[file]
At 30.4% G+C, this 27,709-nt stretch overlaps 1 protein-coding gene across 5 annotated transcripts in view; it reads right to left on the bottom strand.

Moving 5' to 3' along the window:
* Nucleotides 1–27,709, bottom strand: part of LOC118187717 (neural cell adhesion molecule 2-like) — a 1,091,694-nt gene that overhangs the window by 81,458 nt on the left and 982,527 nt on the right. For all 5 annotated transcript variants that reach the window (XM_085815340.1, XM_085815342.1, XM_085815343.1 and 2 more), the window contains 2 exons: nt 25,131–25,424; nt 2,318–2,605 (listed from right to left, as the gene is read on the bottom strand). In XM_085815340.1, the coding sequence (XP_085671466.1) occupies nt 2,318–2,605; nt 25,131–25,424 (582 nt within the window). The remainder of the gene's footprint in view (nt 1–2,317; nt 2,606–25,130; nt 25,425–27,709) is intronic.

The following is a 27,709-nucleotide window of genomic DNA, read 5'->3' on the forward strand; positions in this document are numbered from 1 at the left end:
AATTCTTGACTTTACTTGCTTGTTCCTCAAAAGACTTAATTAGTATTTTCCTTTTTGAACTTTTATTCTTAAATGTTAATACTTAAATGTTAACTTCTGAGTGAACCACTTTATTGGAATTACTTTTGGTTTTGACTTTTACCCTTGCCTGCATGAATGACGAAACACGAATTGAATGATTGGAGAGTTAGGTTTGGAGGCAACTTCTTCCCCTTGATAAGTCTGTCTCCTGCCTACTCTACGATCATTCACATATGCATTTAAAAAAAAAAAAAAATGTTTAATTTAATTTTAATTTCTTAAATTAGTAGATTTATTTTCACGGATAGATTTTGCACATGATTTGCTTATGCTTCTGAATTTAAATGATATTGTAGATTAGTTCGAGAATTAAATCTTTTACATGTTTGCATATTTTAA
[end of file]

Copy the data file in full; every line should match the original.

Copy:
At 30.4% G+C, this 27,709-nt stretch overlaps 1 protein-coding gene across 5 annotated transcripts in view; it reads right to left on the bottom strand.

Moving 5' to 3' along the window:
* Nucleotides 1–27,709, bottom strand: part of LOC118187717 (neural cell adhesion molecule 2-like) — a 1,091,694-nt gene that overhangs the window by 81,458 nt on the left and 982,527 nt on the right. For all 5 annotated transcript variants that reach the window (XM_085815340.1, XM_085815342.1, XM_085815343.1 and 2 more), the window contains 2 exons: nt 25,131–25,424; nt 2,318–2,605 (listed from right to left, as the gene is read on the bottom strand). In XM_085815340.1, the coding sequence (XP_085671466.1) occupies nt 2,318–2,605; nt 25,131–25,424 (582 nt within the window). The remainder of the gene's footprint in view (nt 1–2,317; nt 2,606–25,130; nt 25,425–27,709) is intronic.

The following is a 27,709-nucleotide window of genomic DNA, read 5'->3' on the forward strand; positions in this document are numbered from 1 at the left end:
AATTCTTGACTTTACTTGCTTGTTCCTCAAAAGACTTAATTAGTATTTTCCTTTTTGAACTTTTATTCTTAAATGTTAATACTTAAATGTTAACTTCTGAGTGAACCACTTTATTGGAATTACTTTTGGTTTTGACTTTTACCCTTGCCTGCATGAATGACGAAACACGAATTGAATGATTGGAGAGTTAGGTTTGGAGGCAACTTCTTCCCCTTGATAAGTCTGTCTCCTGCCTACTCTACGATCATTCACATATGCATTTAAAAAAAAAAAAAAATGTTTAATTTAATTTTAATTTCTTAAATTAGTAGATTTATTTTCACGGATAGATTTTGCACATGATTTGCTTATGCTTCTGAATTTAAATGATATTGTAGATTAGTTCGAGAATTAAATCTTTTACATGTTTGCATATTTTAA